By: Heather O’Neill
It’s a time for reflection for students, parents, and teachers. How did these very long years fly by so quickly?
Remember the first day of Kindergarten when the big yellow bus took them to a place they loved? Or the first field trip to the Science or Children’s Museum? How about the hot, sweaty, laughter-filled field days?
The apprehension of changing classrooms in middle school? The agony of the bus rides to/from school? Navigating their way through the mess of adolescence when they would figure out what kind of person they wanted to be. Would they choose to be kind?
The dread/relief of entering high school. Figuring out what kind of learners they would be. How to be accountable for themselves. How to thoughtfully navigate social situations to include others but not hurt people’s feelings. Shopping for the semi/prom/banquet dresses. Getting fitted for the tux/new suit. Getting involved in extracurricular activities that would shape their lives and control their time. Managing course-work, practice, a job, and a social life. Getting their learner’s permit/license. Finally getting the braces off. Applying to college. Dealing with rejection… and failure.
As parents, we can’t help but reflect on our own experiences with our children. I challenge my fellow parents when you do think back on your own educational experience to think about the times you failed, but then remember how you got back up. What was it that made you keep going? What did you do, or did someone help you with, to get you to try again, or move you forward? How can we help our kids experience that same success?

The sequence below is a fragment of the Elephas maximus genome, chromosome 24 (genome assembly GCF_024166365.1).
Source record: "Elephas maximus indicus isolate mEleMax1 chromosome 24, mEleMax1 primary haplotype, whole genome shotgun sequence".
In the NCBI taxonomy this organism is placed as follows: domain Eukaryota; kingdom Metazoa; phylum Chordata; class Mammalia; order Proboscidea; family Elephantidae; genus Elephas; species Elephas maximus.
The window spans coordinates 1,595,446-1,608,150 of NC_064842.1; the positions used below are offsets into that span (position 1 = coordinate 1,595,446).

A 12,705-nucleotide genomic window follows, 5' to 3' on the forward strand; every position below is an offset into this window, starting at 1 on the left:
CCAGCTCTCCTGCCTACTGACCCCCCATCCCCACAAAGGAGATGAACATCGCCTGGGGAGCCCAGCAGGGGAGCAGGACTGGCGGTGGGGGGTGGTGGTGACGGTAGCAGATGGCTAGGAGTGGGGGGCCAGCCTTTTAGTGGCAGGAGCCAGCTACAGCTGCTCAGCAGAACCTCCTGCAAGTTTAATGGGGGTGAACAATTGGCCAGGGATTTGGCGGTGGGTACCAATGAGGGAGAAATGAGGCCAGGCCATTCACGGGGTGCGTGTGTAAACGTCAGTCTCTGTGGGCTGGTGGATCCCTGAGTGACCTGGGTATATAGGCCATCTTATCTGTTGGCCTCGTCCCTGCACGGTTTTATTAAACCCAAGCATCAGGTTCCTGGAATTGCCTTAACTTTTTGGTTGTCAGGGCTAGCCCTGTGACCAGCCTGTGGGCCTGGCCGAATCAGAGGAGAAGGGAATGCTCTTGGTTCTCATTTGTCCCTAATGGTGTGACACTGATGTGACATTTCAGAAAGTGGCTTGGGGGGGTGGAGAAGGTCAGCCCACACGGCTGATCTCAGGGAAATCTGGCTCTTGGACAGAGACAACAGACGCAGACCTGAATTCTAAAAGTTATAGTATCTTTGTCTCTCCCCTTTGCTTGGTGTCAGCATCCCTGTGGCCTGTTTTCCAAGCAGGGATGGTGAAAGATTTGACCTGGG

I’ve written many times before about assisting our kids to be more independent. I truly believe that in order for them to be successful adults, they need to experience success, obstacles, and failure. I do believe it’s when we fail, we learn. Those learning experiences shape us into the adults who can deal with adversity, challenges, and difficulties.
For those of you that are watching your babies walk across the stage and accept their diplomas—Congratulations! Not only did they make it, but you did too!
For those of us that will be there someday—hang in there. It will be here before we know it.